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AAMIT KHANNA
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BOOKMARK Girish Kohli's “Marathon Baba” is not about escapism

Laced with sarcasmFirst-time author Girish Kohli
Laced with sarcasmFirst-time author Girish Kohli

More of an outburst on God and religion and less of a satire, “Marathon Baba” is a natural reaction to the country's fascination with God and religion. A believer as a kid only because he was being conditioned, first-time author Girish Kohli says, “ People all around me are lost in this mire of God and religion. ‘Marathon Baba' (Fingerprint Publishing India) simply put, was a natural reaction.” The protagonist is inspired by Suryaputra Karna from the Mahabharata, a tragic hero, who lived his life with honour. “Marathon Baba” is a captivating narration of Karna's journey as a runaway. We all run for one reason or the other: expectations, exasperations, love, pain; Karna ran for seven long years until he came by the banks of the holy river Gaathaji where he miraculously turned red.

The author sets you off on a “witty, wacky, weedy” journey of a runaway who stumbles upon a stash of dope which he sells to establish and run Marathon Ashram. Hundreds of people who have run away from their homes descend on Marathon Ashram and millions strive to seek the blessings of the God who ran with an open shoe lace, the God who ran with a smile on his face, the God who said ‘My marathon starts from the finish line', the human raised to the level of God by scores of followers around him and his struggle to regain his human status.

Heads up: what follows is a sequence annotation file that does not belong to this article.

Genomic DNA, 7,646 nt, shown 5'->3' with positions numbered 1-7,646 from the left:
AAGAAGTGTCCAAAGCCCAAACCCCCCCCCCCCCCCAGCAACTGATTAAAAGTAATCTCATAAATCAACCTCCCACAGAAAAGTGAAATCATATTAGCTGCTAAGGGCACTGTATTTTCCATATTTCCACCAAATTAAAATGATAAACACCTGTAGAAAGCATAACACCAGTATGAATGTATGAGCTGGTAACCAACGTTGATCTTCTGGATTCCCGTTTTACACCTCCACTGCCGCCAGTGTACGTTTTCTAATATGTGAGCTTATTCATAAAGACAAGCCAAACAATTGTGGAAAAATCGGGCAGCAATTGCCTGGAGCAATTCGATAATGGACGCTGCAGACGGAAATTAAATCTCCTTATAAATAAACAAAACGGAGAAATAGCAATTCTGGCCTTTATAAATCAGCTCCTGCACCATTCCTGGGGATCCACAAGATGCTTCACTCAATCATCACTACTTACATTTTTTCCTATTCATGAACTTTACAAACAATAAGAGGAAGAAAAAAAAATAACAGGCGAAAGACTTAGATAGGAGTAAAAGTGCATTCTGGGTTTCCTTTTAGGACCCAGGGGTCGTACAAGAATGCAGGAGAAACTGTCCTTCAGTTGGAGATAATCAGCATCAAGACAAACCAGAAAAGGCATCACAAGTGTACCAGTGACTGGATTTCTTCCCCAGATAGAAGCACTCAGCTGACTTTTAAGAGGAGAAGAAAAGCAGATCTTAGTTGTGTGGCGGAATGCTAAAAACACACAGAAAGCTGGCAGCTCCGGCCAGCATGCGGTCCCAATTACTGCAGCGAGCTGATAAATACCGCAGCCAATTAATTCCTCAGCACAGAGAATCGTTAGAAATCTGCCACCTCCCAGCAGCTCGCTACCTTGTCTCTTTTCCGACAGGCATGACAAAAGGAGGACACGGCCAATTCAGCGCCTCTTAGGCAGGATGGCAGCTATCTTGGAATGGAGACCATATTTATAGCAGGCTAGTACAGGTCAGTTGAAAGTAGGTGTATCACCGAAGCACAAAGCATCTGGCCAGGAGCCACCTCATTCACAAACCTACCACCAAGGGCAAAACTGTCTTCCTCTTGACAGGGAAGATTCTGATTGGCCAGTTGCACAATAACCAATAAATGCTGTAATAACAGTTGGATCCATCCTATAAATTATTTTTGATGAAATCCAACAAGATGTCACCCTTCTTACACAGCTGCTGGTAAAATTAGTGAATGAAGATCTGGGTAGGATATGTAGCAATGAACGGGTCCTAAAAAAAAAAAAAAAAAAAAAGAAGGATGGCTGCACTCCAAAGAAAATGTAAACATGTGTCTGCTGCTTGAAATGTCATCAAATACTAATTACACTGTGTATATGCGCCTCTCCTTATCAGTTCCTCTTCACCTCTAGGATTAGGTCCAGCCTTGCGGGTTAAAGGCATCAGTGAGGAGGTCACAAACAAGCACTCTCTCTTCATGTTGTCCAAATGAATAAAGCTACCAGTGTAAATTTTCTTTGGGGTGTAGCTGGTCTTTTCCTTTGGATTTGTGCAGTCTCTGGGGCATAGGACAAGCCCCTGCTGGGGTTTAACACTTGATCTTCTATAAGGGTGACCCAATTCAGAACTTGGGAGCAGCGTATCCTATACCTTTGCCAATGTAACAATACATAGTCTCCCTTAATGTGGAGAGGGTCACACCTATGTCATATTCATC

All characters are based on real people the author has been associated with , “Most of them betrayed me and forced me into running away from them. It was natural that they would find a place in the book,” says the author.

All in all “Marathon Baba” is a piece of “kick-ass fiction” that breaks all rules of writing, if there are any in the first place! An imagination unleashed to surprise oneself as well as entertain the reader, the book is a dash of poetry, romance, mystery, thril, slapstick humour, all rolled into one. An original by a debutante, the book is unabashed, quirky, laced with sarcasm and at times words of wisdom — “It's not the pace, it's about the peace.”

Many of us will discover the method to the madness of this 30--year-old Mumbai-based author, who graduated in software engineering and also worked in an IT firm until he quit and joined his father's business, a resort on the outskirts of Mumbai.

AAMIT KHANNA

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